Welcome to school, a building of brick “full of soul and heart,” eager for students and staff to fill its halls with sounds. This anthology of fifteen poems celebrates the grown-up people that children encounter throughout the course of their school day: the school bus driver with her morning smile, the teacher who inspires imagination, the rarely seen, yet caring custodian, and the nurse who heals hurts, big and small. There’s even a poem about the school building. Award-winning poet and anthologist Lee Bennett Hopkins has compiled this marvelous collection featuring a variety of brand-new works by well-known poets and beautifully imaginative artwork by illustrator Ellen Shi. (from


“Painting is poetry that is seen rather than felt, and poetry is painting that is felt rather than seen.” —Leonardo da Vinci

Based on this simple statement by Leonardo, eighteen poets have written new poems inspired by some of the most popular works in the collection of The Metropolitan Museum. The collection represents a wide range of poets and artists, including acclaimed children’s poets Marilyn Singer, Alma Flor Alda, and Carole Boston Weatherford and popular artists such as Mary Cassatt, Fernando Botero, Winslow Homer, and Utagawa Hiroshige.

Accompanying the artwork and specially commissioned poems is an introduction, biographies of each poet and artist, and an index. (from

Selected by noted anthologist Lee Bennett Hopkins, this collection of all-new poems is written from the points of view of personality-filled punctuation marks, and is a memorable introduction to grammar for children ages 7-12.

In this land of punctuation, the exclamation mark is a superhero who tells a story chock-full of bops and bams, the comma lets you pause to enjoy the weather, and the period is where you must come to a full stop–or else the Grammar Police will get you. With humor and imagination, A Bunch of Punctuation makes it easy to remember the jobs of the various punctuation marks. Award-winning poet and anthologist Lee Bennett Hopkins has compiled a unique collection of poems featuring brand-new works by well-known poets, accompanied by inventive artwork by illustrator Serge Bloch. (from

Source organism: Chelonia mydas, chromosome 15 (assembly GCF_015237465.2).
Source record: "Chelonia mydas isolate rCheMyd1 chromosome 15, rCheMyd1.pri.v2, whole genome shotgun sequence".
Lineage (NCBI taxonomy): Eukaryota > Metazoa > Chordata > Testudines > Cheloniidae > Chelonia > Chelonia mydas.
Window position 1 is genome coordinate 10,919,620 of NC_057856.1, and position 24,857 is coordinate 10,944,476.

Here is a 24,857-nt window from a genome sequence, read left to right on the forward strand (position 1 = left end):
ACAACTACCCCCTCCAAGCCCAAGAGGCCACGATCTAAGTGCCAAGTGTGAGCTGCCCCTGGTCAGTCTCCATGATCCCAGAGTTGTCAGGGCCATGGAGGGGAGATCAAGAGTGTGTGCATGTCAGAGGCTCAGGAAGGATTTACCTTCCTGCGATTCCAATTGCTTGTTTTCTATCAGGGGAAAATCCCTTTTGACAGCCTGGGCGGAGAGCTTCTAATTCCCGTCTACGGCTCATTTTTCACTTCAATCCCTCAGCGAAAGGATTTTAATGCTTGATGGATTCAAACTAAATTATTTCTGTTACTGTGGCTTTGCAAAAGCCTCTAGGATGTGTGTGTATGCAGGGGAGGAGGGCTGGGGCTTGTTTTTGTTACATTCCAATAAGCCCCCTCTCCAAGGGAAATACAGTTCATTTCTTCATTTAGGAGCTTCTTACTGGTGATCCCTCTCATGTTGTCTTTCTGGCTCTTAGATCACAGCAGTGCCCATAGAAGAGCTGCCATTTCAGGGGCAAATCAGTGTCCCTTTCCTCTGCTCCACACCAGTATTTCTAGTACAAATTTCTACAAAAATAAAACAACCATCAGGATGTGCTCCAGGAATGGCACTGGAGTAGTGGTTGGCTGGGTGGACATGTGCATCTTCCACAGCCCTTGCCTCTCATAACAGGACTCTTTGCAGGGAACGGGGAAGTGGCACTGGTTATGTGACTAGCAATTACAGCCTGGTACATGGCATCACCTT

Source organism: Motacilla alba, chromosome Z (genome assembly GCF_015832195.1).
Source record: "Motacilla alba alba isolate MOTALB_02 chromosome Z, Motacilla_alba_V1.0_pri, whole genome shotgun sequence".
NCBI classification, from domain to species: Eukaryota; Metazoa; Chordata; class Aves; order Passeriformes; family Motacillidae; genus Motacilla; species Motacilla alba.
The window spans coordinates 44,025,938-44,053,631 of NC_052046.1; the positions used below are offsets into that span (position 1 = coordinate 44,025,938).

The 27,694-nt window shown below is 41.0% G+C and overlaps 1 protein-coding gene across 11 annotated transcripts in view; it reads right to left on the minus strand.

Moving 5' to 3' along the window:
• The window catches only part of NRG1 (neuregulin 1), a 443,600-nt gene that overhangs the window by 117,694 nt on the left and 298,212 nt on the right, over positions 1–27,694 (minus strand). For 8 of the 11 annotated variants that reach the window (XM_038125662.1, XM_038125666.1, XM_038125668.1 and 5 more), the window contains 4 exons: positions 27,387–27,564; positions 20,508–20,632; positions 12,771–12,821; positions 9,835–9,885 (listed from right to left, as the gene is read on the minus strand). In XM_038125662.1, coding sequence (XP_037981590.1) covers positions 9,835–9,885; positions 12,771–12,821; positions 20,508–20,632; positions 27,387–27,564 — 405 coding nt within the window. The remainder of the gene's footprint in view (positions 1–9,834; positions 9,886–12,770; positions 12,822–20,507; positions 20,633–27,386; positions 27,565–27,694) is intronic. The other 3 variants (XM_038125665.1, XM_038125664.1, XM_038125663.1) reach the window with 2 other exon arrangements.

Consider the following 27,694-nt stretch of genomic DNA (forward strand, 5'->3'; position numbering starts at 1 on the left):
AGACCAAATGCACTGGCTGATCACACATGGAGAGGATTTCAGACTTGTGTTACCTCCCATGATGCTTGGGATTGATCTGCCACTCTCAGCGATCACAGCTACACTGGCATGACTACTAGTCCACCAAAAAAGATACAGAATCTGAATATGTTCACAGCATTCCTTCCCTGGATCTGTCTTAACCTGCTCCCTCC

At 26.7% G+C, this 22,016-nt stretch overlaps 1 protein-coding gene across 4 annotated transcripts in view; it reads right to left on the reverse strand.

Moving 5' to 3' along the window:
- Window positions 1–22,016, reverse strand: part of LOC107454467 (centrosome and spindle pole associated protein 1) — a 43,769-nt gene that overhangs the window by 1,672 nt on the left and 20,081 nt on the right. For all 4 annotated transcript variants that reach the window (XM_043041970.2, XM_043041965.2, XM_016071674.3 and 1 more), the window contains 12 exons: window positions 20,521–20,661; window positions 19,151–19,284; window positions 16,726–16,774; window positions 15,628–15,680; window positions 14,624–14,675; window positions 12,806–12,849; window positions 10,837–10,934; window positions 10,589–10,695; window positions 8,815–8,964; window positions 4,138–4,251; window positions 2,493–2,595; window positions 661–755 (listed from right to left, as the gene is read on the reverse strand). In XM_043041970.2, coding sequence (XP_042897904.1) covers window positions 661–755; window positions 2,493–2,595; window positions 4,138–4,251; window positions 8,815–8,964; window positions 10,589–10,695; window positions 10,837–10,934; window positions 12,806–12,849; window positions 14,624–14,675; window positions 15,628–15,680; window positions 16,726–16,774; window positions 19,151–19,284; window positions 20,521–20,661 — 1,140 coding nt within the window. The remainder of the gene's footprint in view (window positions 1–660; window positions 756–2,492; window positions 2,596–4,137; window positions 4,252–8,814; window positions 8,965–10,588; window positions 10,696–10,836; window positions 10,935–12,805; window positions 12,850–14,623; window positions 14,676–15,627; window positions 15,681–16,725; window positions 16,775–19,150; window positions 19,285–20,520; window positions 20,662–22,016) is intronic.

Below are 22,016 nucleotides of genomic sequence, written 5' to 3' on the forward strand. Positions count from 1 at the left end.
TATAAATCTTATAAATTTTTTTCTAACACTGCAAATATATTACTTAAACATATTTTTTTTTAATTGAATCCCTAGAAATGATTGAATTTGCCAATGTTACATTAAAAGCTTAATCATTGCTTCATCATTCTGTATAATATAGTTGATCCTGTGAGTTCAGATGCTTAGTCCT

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Check out the poetry video library!
“Librarian” and prompt copyright © by Lee Bennett Hopkins.
Copyright on community collection poems held by authors indicated. All rights reserved.
Other post content © 2018 Renée M. LaTulippe or as indicated. All rights reserved.
Photo: Brentwood Children’s Library

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  1. Yay for Lee and yay for libraries! I love this poem, Lee! I was allowed to get an adult library card early and I used to read the adult books just for the language, not really understanding the plots. And, oh, the language…!!

  2. I don’t remember when I fell in love with libraries, but I do love this poem of yours. I can’t remember going to the library when I was young, though there were never a lack of books in my home. My poem is drawn more from my teenage years when I began going to the library on my own and also worked there as a page. I remember fondly a young college student who was my director at the time assigning me many times to the art section for she knew I loved art–perhaps another poem will come from this. Thanks for your prompt and your flowing river of poems and anthologies! Thanks Renée for inviting Lee to challenge us with a prompt and visit!

  3. Thank you so very much for being here Lee Bennett Hopkins (Yes, that’s how your name will always be for me), First, Happy Special Birthday to you! And, many congratulations on your newest anthology. It looks scrumptious. I so appreciate today’s poem from School People. I’m a middle school librarian and I love to see a love of the library in kids.It’s such a treat.
    I have fallen in love with the “skinny.” I had never heard of it until Laura Shovan’s February celebration and now, it’s my go to form for drafting. I love it. My poem above is from the point of view of a Librarian who loves to see the kids come in.

  4. Thank you, Lee, for being here, and for reminding me of my first trip to the library! I wrote my poem from that point of view and relived the moment–however faint now! I look forward to reading your latest publications and I so admire your body of work. Thanks for making poetry matter for so many.